Fentanyl and Xeomin drug interactions - a phase IV clinical study of FDA data

Summary:

Drug interactions are reported among people who take Fentanyl and Xeomin. Common interactions include facial paralysis among females.

The phase IV clinical study analyzes what interactions people who take Fentanyl and Xeomin have. It is created by eHealthMe based on reports of 8 people who take Fentanyl and Xeomin from the FDA, and is updated regularly. You can use the study as a second opinion to make health care decisions.

With medical big data and AI algorithms, eHealthMe enables everyone to run phase IV clinical trial to detect adverse drug outcomes and monitor effectiveness. Our original studies have been referenced on 600+ peer-reviewed medical publications including The Lancet, Mayo Clinic Proceedings, and Nature. Most recently, phase IV clinial trails for COVID 19 vaccines have been added, check here.



On Jul, 04, 2022

8 people who take Fentanyl and Xeomin together, and have interactions are studied.


What is Fentanyl?

Fentanyl has active ingredients of fentanyl citrate. It is often used in pain. eHealthMe is studying from 66,551 Fentanyl users for its effectiveness, alternative drugs and more.

What is Xeomin?

Xeomin has active ingredients of incobotulinumtoxina. eHealthMe is studying from 2,471 Xeomin users for its effectiveness, alternative drugs and more.

Number of Fentanyl and Xeomin reports submitted per year:

Fentanyl and Xeomin drug interactions.

Common Fentanyl and Xeomin drug interactions by gender *:

female:

  1. Facial paralysis
  2. Oedema
  3. Surgery

male:

n/a

* Approximation only. Some reports may have incomplete information.

Do you take Fentanyl and Xeomin?

Personalize this study to your gender and age

How to use the study?

You can discuss the study with your doctor, to ensure that all drug risks and benefits are fully discussed and understood.



Related studies

Alternative drugs to, pros and cons of the 2 drugs:

Browse all drug interactions of Fentanyl and Xeomin:

a b c d e f g h i j k l m n o p q r s t u v w x y z

Common Fentanyl interactions:

Browse all interactions between Fentanyl and drugs from A to Z:

a b c d e f g h i j k l m n o p q r s t u v w x y z

Common Xeomin interactions:

Browse all interactions between Xeomin and drugs from A to Z:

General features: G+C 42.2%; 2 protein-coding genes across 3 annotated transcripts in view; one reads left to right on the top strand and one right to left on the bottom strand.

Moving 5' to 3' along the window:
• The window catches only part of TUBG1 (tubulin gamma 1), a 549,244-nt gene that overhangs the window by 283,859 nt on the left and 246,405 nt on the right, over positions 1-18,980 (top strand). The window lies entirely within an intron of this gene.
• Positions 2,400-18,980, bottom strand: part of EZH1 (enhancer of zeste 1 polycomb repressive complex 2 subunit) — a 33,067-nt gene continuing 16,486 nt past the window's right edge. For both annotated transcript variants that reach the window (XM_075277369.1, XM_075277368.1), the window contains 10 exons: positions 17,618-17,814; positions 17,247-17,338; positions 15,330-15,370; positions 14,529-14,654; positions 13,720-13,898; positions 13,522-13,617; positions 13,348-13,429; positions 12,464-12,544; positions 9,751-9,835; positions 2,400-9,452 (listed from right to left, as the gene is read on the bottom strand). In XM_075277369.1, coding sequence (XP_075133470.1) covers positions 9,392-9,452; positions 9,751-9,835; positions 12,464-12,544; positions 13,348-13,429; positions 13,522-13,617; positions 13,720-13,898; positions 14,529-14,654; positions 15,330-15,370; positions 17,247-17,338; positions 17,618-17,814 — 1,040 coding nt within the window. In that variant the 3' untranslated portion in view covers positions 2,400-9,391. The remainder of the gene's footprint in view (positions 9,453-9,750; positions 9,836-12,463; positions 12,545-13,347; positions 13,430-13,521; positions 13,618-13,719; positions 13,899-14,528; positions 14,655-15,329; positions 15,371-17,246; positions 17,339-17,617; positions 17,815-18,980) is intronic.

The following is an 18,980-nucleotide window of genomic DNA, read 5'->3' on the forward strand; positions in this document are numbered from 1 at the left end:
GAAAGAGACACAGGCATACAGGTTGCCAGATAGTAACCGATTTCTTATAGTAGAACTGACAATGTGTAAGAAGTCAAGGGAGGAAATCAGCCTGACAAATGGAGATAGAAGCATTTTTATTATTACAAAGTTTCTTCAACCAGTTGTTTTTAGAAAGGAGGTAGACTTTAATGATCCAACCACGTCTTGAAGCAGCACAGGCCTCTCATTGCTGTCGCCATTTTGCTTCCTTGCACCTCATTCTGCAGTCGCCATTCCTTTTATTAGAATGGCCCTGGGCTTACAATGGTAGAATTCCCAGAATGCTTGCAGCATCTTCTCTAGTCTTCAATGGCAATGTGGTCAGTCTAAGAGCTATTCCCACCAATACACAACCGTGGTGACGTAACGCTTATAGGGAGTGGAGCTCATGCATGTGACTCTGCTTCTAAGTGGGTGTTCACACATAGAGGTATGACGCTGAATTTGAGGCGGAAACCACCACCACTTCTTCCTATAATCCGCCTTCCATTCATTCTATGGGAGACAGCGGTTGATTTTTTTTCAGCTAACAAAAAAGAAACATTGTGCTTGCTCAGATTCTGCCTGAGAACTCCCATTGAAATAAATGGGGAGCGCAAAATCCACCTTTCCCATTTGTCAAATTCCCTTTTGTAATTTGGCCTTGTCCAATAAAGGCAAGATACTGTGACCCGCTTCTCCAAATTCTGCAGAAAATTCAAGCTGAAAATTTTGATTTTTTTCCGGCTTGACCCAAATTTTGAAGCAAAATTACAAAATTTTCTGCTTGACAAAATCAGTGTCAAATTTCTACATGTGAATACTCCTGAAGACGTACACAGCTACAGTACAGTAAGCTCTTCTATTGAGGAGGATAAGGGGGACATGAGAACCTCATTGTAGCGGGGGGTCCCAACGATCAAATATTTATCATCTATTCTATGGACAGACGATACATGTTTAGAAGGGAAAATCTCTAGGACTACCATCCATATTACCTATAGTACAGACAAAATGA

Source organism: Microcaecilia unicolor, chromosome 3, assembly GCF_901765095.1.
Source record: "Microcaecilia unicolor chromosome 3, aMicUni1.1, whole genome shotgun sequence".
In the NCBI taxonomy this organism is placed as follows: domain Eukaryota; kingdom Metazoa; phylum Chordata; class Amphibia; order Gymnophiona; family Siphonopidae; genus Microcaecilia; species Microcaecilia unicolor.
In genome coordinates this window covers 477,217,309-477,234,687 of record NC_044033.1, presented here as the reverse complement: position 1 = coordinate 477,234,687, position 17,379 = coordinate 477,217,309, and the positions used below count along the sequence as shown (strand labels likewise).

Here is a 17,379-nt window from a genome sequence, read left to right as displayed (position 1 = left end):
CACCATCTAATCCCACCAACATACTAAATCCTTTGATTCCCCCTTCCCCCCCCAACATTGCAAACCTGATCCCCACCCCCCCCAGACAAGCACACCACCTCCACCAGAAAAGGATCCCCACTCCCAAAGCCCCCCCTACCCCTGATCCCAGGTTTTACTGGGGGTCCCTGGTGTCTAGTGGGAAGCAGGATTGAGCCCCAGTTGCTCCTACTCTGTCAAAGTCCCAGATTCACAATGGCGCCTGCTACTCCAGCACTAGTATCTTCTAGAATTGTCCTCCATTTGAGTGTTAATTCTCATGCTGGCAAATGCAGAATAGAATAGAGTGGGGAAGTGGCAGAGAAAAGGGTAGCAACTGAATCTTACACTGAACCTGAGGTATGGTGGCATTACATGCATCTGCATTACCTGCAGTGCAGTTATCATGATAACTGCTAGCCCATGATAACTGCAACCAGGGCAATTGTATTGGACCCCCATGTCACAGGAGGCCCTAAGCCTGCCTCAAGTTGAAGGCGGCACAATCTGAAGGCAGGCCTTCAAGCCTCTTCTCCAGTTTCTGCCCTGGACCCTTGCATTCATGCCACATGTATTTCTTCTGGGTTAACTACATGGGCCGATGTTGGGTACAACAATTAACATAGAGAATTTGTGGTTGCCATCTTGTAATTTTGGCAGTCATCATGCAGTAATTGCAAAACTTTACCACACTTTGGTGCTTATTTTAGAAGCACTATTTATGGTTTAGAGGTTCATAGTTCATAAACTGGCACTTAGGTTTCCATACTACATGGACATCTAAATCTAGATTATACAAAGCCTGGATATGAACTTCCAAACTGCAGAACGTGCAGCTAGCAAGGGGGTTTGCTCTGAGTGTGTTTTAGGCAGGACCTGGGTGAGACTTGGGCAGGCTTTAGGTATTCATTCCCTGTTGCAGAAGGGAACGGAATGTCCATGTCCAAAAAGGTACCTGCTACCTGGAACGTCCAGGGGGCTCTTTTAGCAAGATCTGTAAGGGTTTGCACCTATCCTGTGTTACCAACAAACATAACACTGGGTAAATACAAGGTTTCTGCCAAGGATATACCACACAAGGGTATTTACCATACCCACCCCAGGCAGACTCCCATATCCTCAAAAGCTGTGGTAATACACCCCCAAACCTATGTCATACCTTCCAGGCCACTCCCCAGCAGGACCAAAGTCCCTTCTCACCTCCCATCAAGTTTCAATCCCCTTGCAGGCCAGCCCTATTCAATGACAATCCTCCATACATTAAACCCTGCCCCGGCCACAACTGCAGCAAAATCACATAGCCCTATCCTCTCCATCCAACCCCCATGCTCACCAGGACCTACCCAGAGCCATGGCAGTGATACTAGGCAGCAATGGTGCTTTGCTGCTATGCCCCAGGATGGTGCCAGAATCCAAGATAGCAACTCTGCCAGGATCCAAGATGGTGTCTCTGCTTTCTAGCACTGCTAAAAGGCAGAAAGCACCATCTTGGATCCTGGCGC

a b c d e f g h i j k l m n o p q r s t u v w x y z

How the study uses the data?

The study uses data from the FDA. It is based on fentanyl citrate and incobotulinumtoxina (the active ingredients of Fentanyl and Xeomin, respectively), and Fentanyl and Xeomin (the brand names). Other drugs that have the same active ingredients (e.g. generic drugs) are not considered. Dosage of drugs is not considered in the study.

Who is eHealthMe?

With medical big data and proven AI algorithms, eHealthMe provides a platform for everyone to run phase IV clinical trials. We study millions of patients and 5,000 more each day. Results of our real-world drug study have been referenced on 600+ peer-reviewed medical publications, including The Lancet, Mayo Clinic Proceedings, and Nature. Our analysis results are available to researchers, health care professionals, patients (testimonials), and software developers (open API).

WARNING, DISCLAIMER, USE FOR PUBLICATION

WARNING: Please DO NOT STOP MEDICATIONS without first consulting a physician since doing so could be hazardous to your health.

DISCLAIMER: All material available on eHealthMe.com is for informational purposes only, and is not a substitute for medical advice, diagnosis, or treatment provided by a qualified healthcare provider. All information is observation-only. Our phase IV clinical studies alone cannot establish cause-effect relationship. Different individuals may respond to medication in different ways. Every effort has been made to ensure that all information is accurate, up-to-date, and complete, but no guarantee is made to that effect. The use of the eHealthMe site and its content is at your own risk.

If you use this eHealthMe study on publication, please acknowledge it with a citation: study title, URL, accessed date.

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